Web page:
Ever since Thomas Duncan, the first Ebola patient diagnosed in the United States, got on a plane in Monrovia and travelled to Dallas with the virus incubating in his body, there has been a lot of confusion about the risk of contracting the disease during travel.
Now, with the news that the second Dallas health worker to contract Ebola flew from Cleveland the day before reporting to hospital with a fever, worry about the virus during air travel is likely to peak.
Here’s a guide to how you can and can’t get Ebola on a plane (or, for that matter, anywhere else).
Ways you can get it
- You can get the Ebola virus if you have direct contact with the bodily fluids of a sick person, including blood, saliva, breast milk, stool, sweat, semen, tears, vomit and urine. Direct contact means these fluids need to get into your broken skin (such as a wound) or touch your mucous membranes (mouth, nose, eyes or vagina).
- You can get Ebola on a plane by kissing or sharing food with someone showing symptoms of Ebola. You can get it if that symptomatic person happens to bleed or vomit on you during flight and those fluids hit your mouth or eyes.
You can also get it if you are seated next to a sick individual, who is sweating profusely, and the sweat touches your face. But this is unlikely.
One of the Ebola discoverers, Peter Piot, said: “I wouldn’t be worried to sit next to someone with Ebola virus on the tube as long as they don’t vomit on you or something. This is an infection that requires very close contact.”
- You can become infected by having sex with someone infected with Ebola. This means you can get Ebola on a plane if you join the mile-high club with an Ebola-infected individual. The virus has been able to live in semen for up to 82 days after a patient became symptomatic, which means sexual transmission – even with someone who has survived the disease for months – is possible.
- You can get Ebola through contact with an infected surface. Though Ebola is easily killed with disinfectants such as bleach, if it isn’t caught it can live outside the body on, say, an armrest or table. In bodily fluids, such as blood, the virus can survive for several days.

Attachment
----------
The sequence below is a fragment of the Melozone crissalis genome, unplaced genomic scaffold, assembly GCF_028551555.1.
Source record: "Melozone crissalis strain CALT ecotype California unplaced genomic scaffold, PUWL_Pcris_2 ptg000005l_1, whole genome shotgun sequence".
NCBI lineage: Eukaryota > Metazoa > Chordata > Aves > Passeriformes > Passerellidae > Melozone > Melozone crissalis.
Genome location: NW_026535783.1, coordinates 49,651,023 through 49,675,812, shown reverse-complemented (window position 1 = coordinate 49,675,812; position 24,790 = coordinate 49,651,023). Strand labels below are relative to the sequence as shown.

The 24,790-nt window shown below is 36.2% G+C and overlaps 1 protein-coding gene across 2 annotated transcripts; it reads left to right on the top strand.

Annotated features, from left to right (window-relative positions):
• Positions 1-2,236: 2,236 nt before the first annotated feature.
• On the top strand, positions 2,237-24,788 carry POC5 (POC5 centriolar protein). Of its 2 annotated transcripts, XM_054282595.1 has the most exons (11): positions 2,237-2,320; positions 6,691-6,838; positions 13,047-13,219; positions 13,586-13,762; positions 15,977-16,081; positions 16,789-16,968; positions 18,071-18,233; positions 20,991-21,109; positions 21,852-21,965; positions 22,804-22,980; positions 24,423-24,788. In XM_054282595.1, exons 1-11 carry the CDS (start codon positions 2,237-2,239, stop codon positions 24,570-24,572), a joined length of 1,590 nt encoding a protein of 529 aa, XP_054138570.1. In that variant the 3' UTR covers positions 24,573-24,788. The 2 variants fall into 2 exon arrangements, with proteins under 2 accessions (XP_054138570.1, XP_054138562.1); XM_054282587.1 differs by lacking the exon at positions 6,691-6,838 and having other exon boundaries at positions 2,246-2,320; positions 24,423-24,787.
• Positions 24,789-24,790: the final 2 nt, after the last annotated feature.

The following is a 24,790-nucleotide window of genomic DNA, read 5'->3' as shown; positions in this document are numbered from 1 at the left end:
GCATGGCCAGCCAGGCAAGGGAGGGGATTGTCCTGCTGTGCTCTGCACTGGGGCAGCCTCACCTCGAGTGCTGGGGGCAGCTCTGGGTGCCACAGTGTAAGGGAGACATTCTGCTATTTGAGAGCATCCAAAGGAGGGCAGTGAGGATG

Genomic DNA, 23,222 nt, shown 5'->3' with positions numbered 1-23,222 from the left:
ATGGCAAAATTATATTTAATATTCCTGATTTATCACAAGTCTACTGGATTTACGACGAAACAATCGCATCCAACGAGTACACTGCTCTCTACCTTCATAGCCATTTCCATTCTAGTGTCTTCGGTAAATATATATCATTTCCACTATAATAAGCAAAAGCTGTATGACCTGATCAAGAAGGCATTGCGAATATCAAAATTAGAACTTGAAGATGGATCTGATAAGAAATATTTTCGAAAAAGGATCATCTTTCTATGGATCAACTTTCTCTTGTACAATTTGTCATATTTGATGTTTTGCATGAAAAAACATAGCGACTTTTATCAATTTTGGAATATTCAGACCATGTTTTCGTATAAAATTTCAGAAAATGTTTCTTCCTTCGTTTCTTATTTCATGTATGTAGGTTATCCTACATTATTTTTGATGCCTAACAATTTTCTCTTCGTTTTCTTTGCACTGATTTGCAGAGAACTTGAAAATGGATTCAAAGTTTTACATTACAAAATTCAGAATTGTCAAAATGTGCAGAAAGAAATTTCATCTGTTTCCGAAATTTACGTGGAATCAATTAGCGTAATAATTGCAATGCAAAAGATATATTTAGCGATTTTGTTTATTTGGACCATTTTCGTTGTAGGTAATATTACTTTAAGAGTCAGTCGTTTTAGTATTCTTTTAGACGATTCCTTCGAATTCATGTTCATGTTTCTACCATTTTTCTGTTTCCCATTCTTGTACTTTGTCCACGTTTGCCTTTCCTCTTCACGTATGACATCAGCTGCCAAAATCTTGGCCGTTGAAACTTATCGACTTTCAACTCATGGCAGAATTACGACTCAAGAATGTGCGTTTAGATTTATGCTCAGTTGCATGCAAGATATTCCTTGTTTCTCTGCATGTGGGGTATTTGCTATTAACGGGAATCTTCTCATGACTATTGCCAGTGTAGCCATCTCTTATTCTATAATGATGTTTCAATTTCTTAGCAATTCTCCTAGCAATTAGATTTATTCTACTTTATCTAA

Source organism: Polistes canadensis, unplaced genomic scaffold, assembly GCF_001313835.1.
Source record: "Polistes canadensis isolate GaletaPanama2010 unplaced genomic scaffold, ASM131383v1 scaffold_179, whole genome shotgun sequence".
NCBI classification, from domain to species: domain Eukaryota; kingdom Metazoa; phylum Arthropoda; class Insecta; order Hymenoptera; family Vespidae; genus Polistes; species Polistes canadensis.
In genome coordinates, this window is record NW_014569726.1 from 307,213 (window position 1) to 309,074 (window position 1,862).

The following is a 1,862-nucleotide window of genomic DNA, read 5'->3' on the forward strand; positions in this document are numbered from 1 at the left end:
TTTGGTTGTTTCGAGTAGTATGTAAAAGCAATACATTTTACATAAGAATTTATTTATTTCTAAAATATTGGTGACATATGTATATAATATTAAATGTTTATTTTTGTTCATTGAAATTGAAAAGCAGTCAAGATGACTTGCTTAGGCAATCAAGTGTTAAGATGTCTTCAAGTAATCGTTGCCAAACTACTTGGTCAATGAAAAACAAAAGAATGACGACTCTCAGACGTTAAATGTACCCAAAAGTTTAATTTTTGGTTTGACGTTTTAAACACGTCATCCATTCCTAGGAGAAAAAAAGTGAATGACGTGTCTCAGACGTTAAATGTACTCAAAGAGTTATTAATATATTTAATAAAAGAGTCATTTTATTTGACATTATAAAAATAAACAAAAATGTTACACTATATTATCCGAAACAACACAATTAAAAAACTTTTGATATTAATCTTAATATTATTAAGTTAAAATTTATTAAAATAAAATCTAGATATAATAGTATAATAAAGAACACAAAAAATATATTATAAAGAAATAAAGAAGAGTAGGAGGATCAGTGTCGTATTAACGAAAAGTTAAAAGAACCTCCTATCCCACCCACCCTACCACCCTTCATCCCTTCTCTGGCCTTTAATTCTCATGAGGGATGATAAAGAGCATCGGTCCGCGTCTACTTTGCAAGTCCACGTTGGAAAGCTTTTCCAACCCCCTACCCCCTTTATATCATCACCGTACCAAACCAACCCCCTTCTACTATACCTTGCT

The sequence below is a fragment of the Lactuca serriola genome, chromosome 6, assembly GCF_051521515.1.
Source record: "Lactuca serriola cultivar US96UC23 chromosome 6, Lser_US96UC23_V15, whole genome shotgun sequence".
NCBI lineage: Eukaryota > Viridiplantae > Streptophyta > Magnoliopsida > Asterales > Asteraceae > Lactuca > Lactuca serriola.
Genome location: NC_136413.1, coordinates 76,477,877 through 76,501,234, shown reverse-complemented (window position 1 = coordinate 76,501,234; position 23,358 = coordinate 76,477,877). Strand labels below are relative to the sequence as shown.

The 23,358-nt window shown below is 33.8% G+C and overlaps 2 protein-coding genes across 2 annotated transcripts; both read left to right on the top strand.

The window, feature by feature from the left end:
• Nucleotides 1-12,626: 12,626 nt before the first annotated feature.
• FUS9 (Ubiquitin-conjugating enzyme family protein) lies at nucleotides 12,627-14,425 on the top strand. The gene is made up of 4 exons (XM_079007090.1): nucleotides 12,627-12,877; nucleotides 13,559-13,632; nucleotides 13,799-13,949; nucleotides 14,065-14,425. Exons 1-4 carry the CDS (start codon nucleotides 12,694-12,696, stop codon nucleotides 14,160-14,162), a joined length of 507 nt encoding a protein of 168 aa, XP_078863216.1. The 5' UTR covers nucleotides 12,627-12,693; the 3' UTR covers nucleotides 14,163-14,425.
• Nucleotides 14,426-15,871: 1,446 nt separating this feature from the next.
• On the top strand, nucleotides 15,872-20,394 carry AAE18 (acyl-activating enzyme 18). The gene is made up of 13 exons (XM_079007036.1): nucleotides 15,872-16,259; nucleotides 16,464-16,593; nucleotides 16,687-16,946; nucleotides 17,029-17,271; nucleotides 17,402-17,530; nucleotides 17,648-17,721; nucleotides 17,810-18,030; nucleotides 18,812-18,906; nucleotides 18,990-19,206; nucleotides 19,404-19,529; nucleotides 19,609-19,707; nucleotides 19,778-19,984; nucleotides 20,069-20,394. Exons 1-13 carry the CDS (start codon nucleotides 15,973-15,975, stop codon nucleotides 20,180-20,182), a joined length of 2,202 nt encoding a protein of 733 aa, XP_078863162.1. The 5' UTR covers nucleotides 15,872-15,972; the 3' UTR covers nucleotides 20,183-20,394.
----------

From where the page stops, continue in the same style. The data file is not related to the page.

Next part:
Thus, if someone with infectious Ebola gets his or her diseased bodily fluids on a surface that you touch – a plane seat, for example – and then you put your hands in your mouth and eyes, you can get Ebola on an plane.
- This is a highly unlikely situation, but you can get the virus by eating wild animals infected with Ebola or coming into contact with their bodily fluids – on a plane. The fruit bat is believed to be the animal reservoir for Ebola and, when it’s prepared for a meal or eaten raw, people get sick. So you can get Ebola in flight by bringing some undercooked bat meat on to the aircraft and having it for supper.
Ways you can’t get Ebola
- You can’t get Ebola from someone who is not showing symptoms and is not already sick. The virus only appears in bodily fluids after a person starts to feel ill, and only then can he or she spread it to another person. If you were sitting on a plane next to someone who had Ebola but wasn’t yet showing symptoms (and therefore was not yet infectious) and you were exposed to that person’s bodily fluids, you would not get Ebola.
The second Dallas health worker to contract the virus flew the day before she reported to hospital with a fever and had a temperature of 37.5°C (normal is 37°C).
If true, it’s unlikely that she would have been infectious at the time but health officials are taking precautions and following up with everybody on the flight.
- It’s very rare to transmit Ebola through coughing or sneezing. The virus isn’t airborne, thankfully, and experts expect that it will never become airborne because viruses don’t change the way they are transmitted.
Still, the Centres for Disease Control and Prevention (CDC) offered this cautionary note: “If a symptomatic patient with Ebola coughs or sneezes on someone, and saliva or mucus come into contact with that person’s eyes, nose or mouth, these fluids may transmit the disease.”
This happens rarely and usually only affects health workers or those caring for the sick.
Low chance of transmission
The possibility of transmission on a plane by coughing or sneezing exists but it is small. It would have to go something like this: an Ebola patient would have to cough on the hand of the person sitting next to them, releasing some amount of mucus or saliva.
The person being coughed on would then have to, say, rub his or her eye with that hand, allowing the disease into the body.
The bottom line: Ebola is difficult, but not impossible, to catch even in confined spaces such as planes.
Ebola isn’t easy to transmit. The scenarios under which Ebola spreads are very specific.
As the World Health Organisation, which does not recommend travel bans, put it: “On the small chance that someone on the plane is sick with Ebola, the likelihood of other passengers and crew having contact with their body fluids is even smaller.”
They also point out that people who are sick with Ebola are so unwell that they cannot travel.
Ebola doesn’t spread quickly, either. An Ebola victim usually only infects one or two other people. Compare that with HIV, which creates four secondary infections, or measles with 17.